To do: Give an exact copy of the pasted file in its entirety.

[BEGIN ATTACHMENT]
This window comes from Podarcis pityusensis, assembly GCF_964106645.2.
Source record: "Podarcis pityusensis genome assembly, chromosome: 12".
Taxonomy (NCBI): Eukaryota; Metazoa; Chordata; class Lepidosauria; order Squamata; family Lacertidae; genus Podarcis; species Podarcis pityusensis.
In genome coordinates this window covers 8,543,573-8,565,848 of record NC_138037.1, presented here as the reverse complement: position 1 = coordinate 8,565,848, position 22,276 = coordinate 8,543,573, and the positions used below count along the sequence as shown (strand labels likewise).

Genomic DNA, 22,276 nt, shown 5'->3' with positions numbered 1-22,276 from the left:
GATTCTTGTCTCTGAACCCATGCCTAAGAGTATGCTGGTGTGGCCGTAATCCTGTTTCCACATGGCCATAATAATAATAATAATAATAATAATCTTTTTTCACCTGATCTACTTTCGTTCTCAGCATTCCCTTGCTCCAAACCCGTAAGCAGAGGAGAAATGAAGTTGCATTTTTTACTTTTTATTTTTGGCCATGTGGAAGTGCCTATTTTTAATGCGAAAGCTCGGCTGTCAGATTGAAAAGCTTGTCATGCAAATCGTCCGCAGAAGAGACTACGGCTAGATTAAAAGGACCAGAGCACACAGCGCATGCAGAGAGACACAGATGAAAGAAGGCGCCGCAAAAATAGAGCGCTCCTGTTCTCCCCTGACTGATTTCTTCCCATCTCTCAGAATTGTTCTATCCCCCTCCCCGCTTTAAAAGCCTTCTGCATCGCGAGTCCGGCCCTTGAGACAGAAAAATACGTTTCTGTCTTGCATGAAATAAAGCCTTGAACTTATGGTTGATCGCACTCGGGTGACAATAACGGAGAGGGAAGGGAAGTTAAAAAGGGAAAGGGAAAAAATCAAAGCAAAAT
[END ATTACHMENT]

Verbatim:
This window comes from Podarcis pityusensis, assembly GCF_964106645.2.
Source record: "Podarcis pityusensis genome assembly, chromosome: 12".
Taxonomy (NCBI): Eukaryota; Metazoa; Chordata; class Lepidosauria; order Squamata; family Lacertidae; genus Podarcis; species Podarcis pityusensis.
In genome coordinates this window covers 8,543,573-8,565,848 of record NC_138037.1, presented here as the reverse complement: position 1 = coordinate 8,565,848, position 22,276 = coordinate 8,543,573, and the positions used below count along the sequence as shown (strand labels likewise).

Genomic DNA, 22,276 nt, shown 5'->3' with positions numbered 1-22,276 from the left:
GATTCTTGTCTCTGAACCCATGCCTAAGAGTATGCTGGTGTGGCCGTAATCCTGTTTCCACATGGCCATAATAATAATAATAATAATAATAATCTTTTTTCACCTGATCTACTTTCGTTCTCAGCATTCCCTTGCTCCAAACCCGTAAGCAGAGGAGAAATGAAGTTGCATTTTTTACTTTTTATTTTTGGCCATGTGGAAGTGCCTATTTTTAATGCGAAAGCTCGGCTGTCAGATTGAAAAGCTTGTCATGCAAATCGTCCGCAGAAGAGACTACGGCTAGATTAAAAGGACCAGAGCACACAGCGCATGCAGAGAGACACAGATGAAAGAAGGCGCCGCAAAAATAGAGCGCTCCTGTTCTCCCCTGACTGATTTCTTCCCATCTCTCAGAATTGTTCTATCCCCCTCCCCGCTTTAAAAGCCTTCTGCATCGCGAGTCCGGCCCTTGAGACAGAAAAATACGTTTCTGTCTTGCATGAAATAAAGCCTTGAACTTATGGTTGATCGCACTCGGGTGACAATAACGGAGAGGGAAGGGAAGTTAAAAAGGGAAAGGGAAAAAATCAAAGCAAAAT